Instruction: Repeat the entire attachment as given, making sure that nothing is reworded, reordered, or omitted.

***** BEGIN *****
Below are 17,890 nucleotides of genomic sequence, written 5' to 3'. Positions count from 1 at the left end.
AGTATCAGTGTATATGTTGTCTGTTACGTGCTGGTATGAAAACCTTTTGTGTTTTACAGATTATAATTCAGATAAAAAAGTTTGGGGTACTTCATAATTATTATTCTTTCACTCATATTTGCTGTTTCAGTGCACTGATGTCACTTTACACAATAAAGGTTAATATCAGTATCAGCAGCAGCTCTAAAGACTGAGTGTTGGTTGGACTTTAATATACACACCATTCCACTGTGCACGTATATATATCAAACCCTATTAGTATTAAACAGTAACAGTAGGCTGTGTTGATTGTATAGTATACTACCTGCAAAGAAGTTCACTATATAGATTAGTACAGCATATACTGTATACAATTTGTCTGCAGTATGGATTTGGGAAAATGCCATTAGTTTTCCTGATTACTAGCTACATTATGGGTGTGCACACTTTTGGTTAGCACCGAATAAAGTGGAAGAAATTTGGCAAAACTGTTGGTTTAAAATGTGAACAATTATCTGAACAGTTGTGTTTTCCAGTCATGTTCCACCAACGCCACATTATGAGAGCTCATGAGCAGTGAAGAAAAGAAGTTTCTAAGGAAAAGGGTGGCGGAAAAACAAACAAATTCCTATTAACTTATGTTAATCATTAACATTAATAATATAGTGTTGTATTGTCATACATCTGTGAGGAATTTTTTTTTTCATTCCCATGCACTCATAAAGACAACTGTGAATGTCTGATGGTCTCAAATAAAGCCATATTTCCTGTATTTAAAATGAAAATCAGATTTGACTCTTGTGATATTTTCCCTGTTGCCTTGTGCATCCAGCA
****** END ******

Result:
Below are 17,890 nucleotides of genomic sequence, written 5' to 3'. Positions count from 1 at the left end.
AGTATCAGTGTATATGTTGTCTGTTACGTGCTGGTATGAAAACCTTTTGTGTTTTACAGATTATAATTCAGATAAAAAAGTTTGGGGTACTTCATAATTATTATTCTTTCACTCATATTTGCTGTTTCAGTGCACTGATGTCACTTTACACAATAAAGGTTAATATCAGTATCAGCAGCAGCTCTAAAGACTGAGTGTTGGTTGGACTTTAATATACACACCATTCCACTGTGCACGTATATATATCAAACCCTATTAGTATTAAACAGTAACAGTAGGCTGTGTTGATTGTATAGTATACTACCTGCAAAGAAGTTCACTATATAGATTAGTACAGCATATACTGTATACAATTTGTCTGCAGTATGGATTTGGGAAAATGCCATTAGTTTTCCTGATTACTAGCTACATTATGGGTGTGCACACTTTTGGTTAGCACCGAATAAAGTGGAAGAAATTTGGCAAAACTGTTGGTTTAAAATGTGAACAATTATCTGAACAGTTGTGTTTTCCAGTCATGTTCCACCAACGCCACATTATGAGAGCTCATGAGCAGTGAAGAAAAGAAGTTTCTAAGGAAAAGGGTGGCGGAAAAACAAACAAATTCCTATTAACTTATGTTAATCATTAACATTAATAATATAGTGTTGTATTGTCATACATCTGTGAGGAATTTTTTTTTTCATTCCCATGCACTCATAAAGACAACTGTGAATGTCTGATGGTCTCAAATAAAGCCATATTTCCTGTATTTAAAATGAAAATCAGATTTGACTCTTGTGATATTTTCCCTGTTGCCTTGTGCATCCAGCA